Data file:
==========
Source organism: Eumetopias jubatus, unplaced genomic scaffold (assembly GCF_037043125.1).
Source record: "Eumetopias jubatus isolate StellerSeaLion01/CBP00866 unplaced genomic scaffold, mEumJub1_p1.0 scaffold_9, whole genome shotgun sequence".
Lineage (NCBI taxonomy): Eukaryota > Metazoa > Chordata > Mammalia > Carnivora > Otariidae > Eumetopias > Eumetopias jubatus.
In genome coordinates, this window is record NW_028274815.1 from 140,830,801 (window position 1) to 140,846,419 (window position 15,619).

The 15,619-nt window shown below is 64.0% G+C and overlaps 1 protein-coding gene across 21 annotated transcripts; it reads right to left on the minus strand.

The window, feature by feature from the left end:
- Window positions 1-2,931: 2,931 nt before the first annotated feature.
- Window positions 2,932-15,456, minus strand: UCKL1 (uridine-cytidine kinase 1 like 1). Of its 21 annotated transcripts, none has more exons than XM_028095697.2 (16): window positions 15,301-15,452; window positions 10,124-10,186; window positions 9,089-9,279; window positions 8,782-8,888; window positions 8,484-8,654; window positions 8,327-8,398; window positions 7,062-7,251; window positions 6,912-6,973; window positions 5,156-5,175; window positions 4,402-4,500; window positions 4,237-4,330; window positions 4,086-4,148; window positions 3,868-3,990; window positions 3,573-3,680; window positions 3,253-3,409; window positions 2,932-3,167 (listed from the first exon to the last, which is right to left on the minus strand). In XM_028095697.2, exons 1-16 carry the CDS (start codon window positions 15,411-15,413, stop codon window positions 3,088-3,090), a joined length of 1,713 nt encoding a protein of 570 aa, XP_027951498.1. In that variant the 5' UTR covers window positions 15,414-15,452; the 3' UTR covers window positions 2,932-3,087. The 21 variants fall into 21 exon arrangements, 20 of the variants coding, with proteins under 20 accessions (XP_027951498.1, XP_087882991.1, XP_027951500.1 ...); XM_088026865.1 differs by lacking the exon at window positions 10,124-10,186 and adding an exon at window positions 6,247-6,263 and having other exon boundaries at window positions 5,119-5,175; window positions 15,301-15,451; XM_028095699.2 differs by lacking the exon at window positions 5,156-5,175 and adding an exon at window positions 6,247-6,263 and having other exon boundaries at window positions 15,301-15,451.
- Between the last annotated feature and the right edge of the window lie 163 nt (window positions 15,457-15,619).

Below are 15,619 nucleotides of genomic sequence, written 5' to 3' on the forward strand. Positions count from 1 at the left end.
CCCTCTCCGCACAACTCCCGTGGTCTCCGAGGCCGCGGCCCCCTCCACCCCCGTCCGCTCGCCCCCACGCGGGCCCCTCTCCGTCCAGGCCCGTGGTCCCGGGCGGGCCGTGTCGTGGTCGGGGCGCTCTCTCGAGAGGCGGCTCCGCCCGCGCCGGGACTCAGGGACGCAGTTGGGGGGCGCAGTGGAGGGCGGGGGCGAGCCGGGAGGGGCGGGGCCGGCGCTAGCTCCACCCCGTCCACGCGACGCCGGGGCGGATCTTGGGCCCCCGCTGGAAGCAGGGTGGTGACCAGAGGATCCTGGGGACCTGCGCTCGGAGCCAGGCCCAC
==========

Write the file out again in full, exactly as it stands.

Source organism: Eumetopias jubatus, unplaced genomic scaffold (assembly GCF_037043125.1).
Source record: "Eumetopias jubatus isolate StellerSeaLion01/CBP00866 unplaced genomic scaffold, mEumJub1_p1.0 scaffold_9, whole genome shotgun sequence".
Lineage (NCBI taxonomy): Eukaryota > Metazoa > Chordata > Mammalia > Carnivora > Otariidae > Eumetopias > Eumetopias jubatus.
In genome coordinates, this window is record NW_028274815.1 from 140,830,801 (window position 1) to 140,846,419 (window position 15,619).

The 15,619-nt window shown below is 64.0% G+C and overlaps 1 protein-coding gene across 21 annotated transcripts; it reads right to left on the minus strand.

The window, feature by feature from the left end:
- Window positions 1-2,931: 2,931 nt before the first annotated feature.
- Window positions 2,932-15,456, minus strand: UCKL1 (uridine-cytidine kinase 1 like 1). Of its 21 annotated transcripts, none has more exons than XM_028095697.2 (16): window positions 15,301-15,452; window positions 10,124-10,186; window positions 9,089-9,279; window positions 8,782-8,888; window positions 8,484-8,654; window positions 8,327-8,398; window positions 7,062-7,251; window positions 6,912-6,973; window positions 5,156-5,175; window positions 4,402-4,500; window positions 4,237-4,330; window positions 4,086-4,148; window positions 3,868-3,990; window positions 3,573-3,680; window positions 3,253-3,409; window positions 2,932-3,167 (listed from the first exon to the last, which is right to left on the minus strand). In XM_028095697.2, exons 1-16 carry the CDS (start codon window positions 15,411-15,413, stop codon window positions 3,088-3,090), a joined length of 1,713 nt encoding a protein of 570 aa, XP_027951498.1. In that variant the 5' UTR covers window positions 15,414-15,452; the 3' UTR covers window positions 2,932-3,087. The 21 variants fall into 21 exon arrangements, 20 of the variants coding, with proteins under 20 accessions (XP_027951498.1, XP_087882991.1, XP_027951500.1 ...); XM_088026865.1 differs by lacking the exon at window positions 10,124-10,186 and adding an exon at window positions 6,247-6,263 and having other exon boundaries at window positions 5,119-5,175; window positions 15,301-15,451; XM_028095699.2 differs by lacking the exon at window positions 5,156-5,175 and adding an exon at window positions 6,247-6,263 and having other exon boundaries at window positions 15,301-15,451.
- Between the last annotated feature and the right edge of the window lie 163 nt (window positions 15,457-15,619).

Below are 15,619 nucleotides of genomic sequence, written 5' to 3' on the forward strand. Positions count from 1 at the left end.
CCCTCTCCGCACAACTCCCGTGGTCTCCGAGGCCGCGGCCCCCTCCACCCCCGTCCGCTCGCCCCCACGCGGGCCCCTCTCCGTCCAGGCCCGTGGTCCCGGGCGGGCCGTGTCGTGGTCGGGGCGCTCTCTCGAGAGGCGGCTCCGCCCGCGCCGGGACTCAGGGACGCAGTTGGGGGGCGCAGTGGAGGGCGGGGGCGAGCCGGGAGGGGCGGGGCCGGCGCTAGCTCCACCCCGTCCACGCGACGCCGGGGCGGATCTTGGGCCCCCGCTGGAAGCAGGGTGGTGACCAGAGGATCCTGGGGACCTGCGCTCGGAGCCAGGCCCAC